Introduction: What the man who invented the portable computer thought of India
– by S.Gurumurthy
Of course, Adam Osborne invented the portable computer. Turned a billionaire. Ended as bankrupt. His father Arthur Osborne spent the best part of his life with Ramana Maharishi.
Brought up and educated in Tiruvannamalai, Adam Osborne went back to the US and then came back to India. Settled in Kodaikanal, he was to the ordinary Indian the ‘White Tamilian’. He loved roses. All true. But this is ‘not just what Adam Osborne, who died recently in mother India’s laps, was. What this man-who sought solace in India-thought about India and Indians is far more important to English-educated elite Indians.
Writing in Data Quest magazine in the US well before he came back to settle in India, Osborne recalled his life at the Ramanashram in Turuvanammalai thus: “I was surrounded by Indians who were proud of their nationality and heritage”. Not just that. He says they “believed they had a lot to teach us Europeans”. Here the reference is to the’ ordinary Indian, the Indian proud of his nation.
He also finds another category of Indians, the elite and highly successful Indians and as a sample, Indian Americans. This is what he says about them. “Today I find myself dealing with Indians, many of who do not feel proud of their Indianness. Indian Americans represent the most affluent minority in America, ahead of Jewish Americans and Japanese Americans. This is a statistic and not an opinion. Indians swarm all over the Silicon Valley. Indians are recognized throughout America as technically superior’.
“And yet as a group, they lack national pride,” he says. “Indians are not proud of their nationality as Indians. Something I realised many years ago. Something that puzzled me, I have frequently talked to Indians of their lack of national pride, with telling results. Invariably, after making this assertion from the lecture podium, I find myself surrounded by Indians: Engineers, scientists, doctors, even lawyers, all asserting the correctness of my observations, ‘You are correct,’ they will ‘I am not proud that I am an Indian.”‘ Asks Adam Osborne, “Is India’s colonial heritage the sole reason? Who knows?’ “But, says Osborne, ‘whatever the reasons, it is a pity.”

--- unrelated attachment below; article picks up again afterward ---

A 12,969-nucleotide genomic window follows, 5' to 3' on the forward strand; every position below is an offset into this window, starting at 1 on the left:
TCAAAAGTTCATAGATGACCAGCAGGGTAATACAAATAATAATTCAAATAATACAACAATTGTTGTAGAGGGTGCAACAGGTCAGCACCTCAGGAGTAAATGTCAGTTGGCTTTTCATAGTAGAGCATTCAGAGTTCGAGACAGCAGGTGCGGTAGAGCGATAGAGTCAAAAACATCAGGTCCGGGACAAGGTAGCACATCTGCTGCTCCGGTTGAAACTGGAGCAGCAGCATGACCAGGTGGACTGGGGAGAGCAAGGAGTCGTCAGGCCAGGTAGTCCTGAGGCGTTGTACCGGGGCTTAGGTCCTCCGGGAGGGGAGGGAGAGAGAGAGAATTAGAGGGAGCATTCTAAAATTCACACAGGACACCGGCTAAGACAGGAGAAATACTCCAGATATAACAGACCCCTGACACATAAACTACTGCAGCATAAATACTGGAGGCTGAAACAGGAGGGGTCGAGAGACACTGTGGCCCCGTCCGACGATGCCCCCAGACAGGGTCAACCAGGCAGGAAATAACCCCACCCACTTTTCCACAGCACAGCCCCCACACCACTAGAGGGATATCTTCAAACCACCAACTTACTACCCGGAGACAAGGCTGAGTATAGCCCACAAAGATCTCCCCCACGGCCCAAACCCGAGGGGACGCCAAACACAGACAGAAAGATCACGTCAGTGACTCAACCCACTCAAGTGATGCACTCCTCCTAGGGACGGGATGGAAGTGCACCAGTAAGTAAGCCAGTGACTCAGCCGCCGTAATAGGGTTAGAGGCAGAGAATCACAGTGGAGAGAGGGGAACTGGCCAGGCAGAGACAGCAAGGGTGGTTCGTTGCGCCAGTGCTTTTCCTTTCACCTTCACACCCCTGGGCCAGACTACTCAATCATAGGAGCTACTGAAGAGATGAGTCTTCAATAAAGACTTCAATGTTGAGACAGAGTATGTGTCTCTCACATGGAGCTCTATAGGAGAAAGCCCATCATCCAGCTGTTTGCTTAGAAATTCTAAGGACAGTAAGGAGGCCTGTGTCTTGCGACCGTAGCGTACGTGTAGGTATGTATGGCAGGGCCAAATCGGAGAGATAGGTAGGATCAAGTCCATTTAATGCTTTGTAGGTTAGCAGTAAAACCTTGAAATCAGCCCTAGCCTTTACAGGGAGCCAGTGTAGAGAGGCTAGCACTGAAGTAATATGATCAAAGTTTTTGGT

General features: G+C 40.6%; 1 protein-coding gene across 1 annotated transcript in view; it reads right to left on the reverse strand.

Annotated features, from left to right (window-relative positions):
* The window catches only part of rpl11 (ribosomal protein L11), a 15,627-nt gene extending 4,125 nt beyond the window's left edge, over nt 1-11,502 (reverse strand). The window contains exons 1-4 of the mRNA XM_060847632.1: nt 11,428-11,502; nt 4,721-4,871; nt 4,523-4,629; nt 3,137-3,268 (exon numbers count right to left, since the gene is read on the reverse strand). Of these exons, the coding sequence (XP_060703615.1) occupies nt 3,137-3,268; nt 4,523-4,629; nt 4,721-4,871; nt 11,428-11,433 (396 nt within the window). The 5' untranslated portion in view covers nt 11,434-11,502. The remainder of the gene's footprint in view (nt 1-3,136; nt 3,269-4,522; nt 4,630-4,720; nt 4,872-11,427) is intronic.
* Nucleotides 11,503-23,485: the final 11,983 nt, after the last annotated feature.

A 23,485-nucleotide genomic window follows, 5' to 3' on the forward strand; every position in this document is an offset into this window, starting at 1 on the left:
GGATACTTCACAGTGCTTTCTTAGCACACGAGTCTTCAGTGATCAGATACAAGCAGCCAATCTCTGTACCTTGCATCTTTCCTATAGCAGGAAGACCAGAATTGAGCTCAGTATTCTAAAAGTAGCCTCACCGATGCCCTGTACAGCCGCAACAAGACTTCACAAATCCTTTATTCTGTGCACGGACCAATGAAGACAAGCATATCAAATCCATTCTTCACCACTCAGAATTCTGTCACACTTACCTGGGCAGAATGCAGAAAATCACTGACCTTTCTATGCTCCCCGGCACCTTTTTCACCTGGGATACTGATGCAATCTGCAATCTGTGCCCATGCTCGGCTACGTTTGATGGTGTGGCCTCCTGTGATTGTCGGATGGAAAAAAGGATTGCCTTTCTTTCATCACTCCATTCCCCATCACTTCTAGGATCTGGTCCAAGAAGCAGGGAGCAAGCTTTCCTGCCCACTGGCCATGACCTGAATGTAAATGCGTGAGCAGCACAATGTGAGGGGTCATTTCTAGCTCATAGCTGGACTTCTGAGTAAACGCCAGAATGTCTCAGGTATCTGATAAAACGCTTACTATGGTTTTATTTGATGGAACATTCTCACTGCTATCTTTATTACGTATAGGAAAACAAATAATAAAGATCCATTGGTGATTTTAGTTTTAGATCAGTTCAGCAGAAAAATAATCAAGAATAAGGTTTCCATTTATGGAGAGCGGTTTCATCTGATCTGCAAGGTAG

What has it cost us? Osborne thinks this has made India a third world nation. He says: Since the day Indians learn pride, India will rapidly move out of its third world status to become one of the world’s industrial powers. Moved for India he swears: I will return to India, to preach Indian pride. I will preach that Indians must learn to be proud of being Indians…. irrespective of their race or religion.”
Suppose they regain their pride. Says Adam Osborne: “Then there will be no more shoddy Indian products” Why? Because every worker will generate output with the stamp of a proud man on it. With self-evident quality that screams out: “That is the work of an Indian!” Osborne thinks this will even bring down corruption. “And corruption will decline. Even though these root causes of corruption transcend the bases of lack of Indian pride of which I speak, nevertheless a proud man will pause, more than a man without pride, before extending his hand to receive a bribe.” He concludes: “A proud Indian will try harder to be responsible for products and services that others will praise. And it is in that praise that India’s future Industrial greatness lies.”
National pride is thus equally the winning formula in trade wars as in actual wars. No amount of foreign investment is substitute for that. Will our elites who undermine the pride of Indians day after day realise Adam Osborne’s prescription for them? For two reasons, I have quoted Adam Osborne. One, as he is a White man, his words are important to the Indian elite who want validation from the west. Second, as he sought solace in India, his words are important to me.
Source – Organiser , June 1, 2003